A Whiter White

December 14, 2019

Winter scene as if viewed through cataracts (above
left) versus how it would normally appear (right).  

Some years ago my eye doctor told me I was developing cataracts.  He said it almost in passing, assuring me the condition was not uncommon for someone my age.  The symptoms were slow to progress.  Still, I was surprised.  I was familiar with Claude Monet’s struggles to continue painting as cataracts clouded his vision.  You can actually see evidence of his condition in his iconic paintings of water lilies. The colors are muddier and the brush strokes less distinct than in his earlier work.  My own vision gradually grew cloudy, but there was none of the yellowish tint that cataract patients normally report – or at least so it appeared until I had my cataracts removed.   

Cataract surgery is performed on each eye in turn, spaced several weeks apart.  During that in-between period, I wore my old glasses with one lens removed, since the ophthalmologist had also corrected an astigmatism in my right eye.  I could now see clearly at a distance out of that eye but not out of the other one.  A week or so after my first surgery, I happened to look out my bedroom window.  Snow had fallen during the night, and I noticed a small but distinct yellowish tint to the snow through my uncorrected left eye but not through my right.  How had I failed to see this before?  

As a photographer, I depend not only on visual acuity but also color discrimination in my work.  Color correction is normally part of the post-production process, using Photoshop or similar software.  The first step is usually to adjust the white balance so that white objects in an image are truly white.  If you shoot indoors, the camera will record a yellowish cast from incandescent lighting or a bluish cast from fluorescent fixtures.  You can adjust for this during color correction so the image appears more natural. 

One of the oddities of human vision is that it will automatically adjust for changes in lighting to make sure white objects always appear white – a phenomenon that cognitive psychologists refer to as “color constancy.”  However, a camera will dutifully record the colors as they actually are, requiring adjustments in the color balance so the image appears the way the eye sees the scene.  As I discovered, the eye’s internal color correction mechanism also counteracts any changes caused by cataracts to assure that snow always appears white, not pale yellow.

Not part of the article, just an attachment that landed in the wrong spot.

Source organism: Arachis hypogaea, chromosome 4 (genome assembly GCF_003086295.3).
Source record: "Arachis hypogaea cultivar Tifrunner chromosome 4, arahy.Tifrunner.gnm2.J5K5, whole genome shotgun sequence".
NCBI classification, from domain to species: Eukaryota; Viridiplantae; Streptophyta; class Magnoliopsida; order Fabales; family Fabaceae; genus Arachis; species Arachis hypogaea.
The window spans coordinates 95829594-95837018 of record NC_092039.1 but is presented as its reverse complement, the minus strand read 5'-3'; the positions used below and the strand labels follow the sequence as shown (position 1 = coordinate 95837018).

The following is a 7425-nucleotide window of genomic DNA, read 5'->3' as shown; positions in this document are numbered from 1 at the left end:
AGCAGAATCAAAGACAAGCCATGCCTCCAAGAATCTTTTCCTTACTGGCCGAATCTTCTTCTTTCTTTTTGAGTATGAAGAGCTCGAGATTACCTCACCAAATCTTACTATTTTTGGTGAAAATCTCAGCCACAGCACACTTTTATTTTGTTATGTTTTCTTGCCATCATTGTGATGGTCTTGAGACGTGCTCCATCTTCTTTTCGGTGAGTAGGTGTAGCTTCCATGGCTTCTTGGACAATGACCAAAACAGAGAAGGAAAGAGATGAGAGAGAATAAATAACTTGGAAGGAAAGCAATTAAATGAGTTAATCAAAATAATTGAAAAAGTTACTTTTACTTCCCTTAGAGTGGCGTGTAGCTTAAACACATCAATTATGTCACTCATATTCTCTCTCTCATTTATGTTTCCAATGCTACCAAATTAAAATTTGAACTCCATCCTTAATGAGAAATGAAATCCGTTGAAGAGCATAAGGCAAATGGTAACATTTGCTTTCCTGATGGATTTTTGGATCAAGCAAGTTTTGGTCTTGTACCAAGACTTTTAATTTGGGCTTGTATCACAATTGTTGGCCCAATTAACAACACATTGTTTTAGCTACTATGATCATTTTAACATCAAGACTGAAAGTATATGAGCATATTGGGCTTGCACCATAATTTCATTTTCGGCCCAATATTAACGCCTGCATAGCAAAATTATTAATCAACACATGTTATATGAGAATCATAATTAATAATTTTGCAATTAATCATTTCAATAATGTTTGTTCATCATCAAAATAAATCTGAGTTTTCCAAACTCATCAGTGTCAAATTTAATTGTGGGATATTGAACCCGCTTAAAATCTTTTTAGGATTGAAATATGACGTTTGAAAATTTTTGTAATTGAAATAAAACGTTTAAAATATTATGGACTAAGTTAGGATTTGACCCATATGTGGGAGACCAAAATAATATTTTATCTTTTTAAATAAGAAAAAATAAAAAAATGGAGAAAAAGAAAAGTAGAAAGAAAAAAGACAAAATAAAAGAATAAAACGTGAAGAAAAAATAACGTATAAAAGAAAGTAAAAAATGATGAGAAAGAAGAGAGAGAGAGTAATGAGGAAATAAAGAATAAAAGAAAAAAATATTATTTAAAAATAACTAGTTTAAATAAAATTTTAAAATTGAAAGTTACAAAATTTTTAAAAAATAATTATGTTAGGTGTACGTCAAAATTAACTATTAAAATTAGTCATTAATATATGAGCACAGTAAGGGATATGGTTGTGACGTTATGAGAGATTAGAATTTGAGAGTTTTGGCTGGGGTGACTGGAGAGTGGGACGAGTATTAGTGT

Clearly, color is not an exclusive property of the objects we perceive in the world, as Galileo believed.  But neither is it necessarily in the eye of the beholder; otherwise, I would have seen yellow snow through my cataracts.  I can only conclude the color palette I apply to the world resides in my mind’s eye, the part of my brain that determines what the colors should be and paints things accordingly.  Snow, for example, is supposed to be white, so my brain finds a match with my internal image of snow, kind of like comparing color swatches at the paint store.  

Where do those mental color swatches come from?  Physiologically, the human eye is capable of perceiving millions of shades of color.  But what do we actually see?  Recent research suggests that color discrimination may be determined in part by language and culture.  For example, the English language has 11 basic color words (red, green, blue, etc.), while the Himba people of Namibia have only five, each term covering a broader range on the color spectrum.  Meanwhile, the language spoken by the Candoshi tribe on the upper Amazon River has no color words at all, not even a concept of color as such. This despite the fact the Candoshi spend much of their time making brightly colored dyes and pigments for pottery and face paints.        

The recent findings on color discrimination among different cultures tend to validate a disputed theory put forward by linguist Benjamin Whorf, who argued that language determines to a significant degree what we think and how we see the world. His study of Native American languages suggested that indigenous peoples interpreted the world in ways that were radically different from Western cultures, including their basic understanding of time and space. "The world is presented in a kaleidoscopic flux of impressions which has to be organized by our minds -- and this means largely by the linguistic systems in our minds," Whorf wrote in Language, Thought and Reality (1956).  "We cut nature up, organize it in this way, largely because we are parties to an agreement to organize it in this way -- an agreement that holds throughout our speech community and is codified in the patterns of our language."

As it happens, one of the examples Whorf used was snow, which is denoted with a single word in English and multiple words in the Eskimo language, enabling Eskimos to make much finer distinctions when discussing the white stuff. Critics challenged Whorf’s conclusions, and his theory had long fallen out of favor.  But now the new research on color discrimination has breathed new life into the idea that language shapes perception.  In effect, we don’t just put words to the things we see, we see what we have words for.  And if we only see the colors we can name, what else aren’t we seeing?                        


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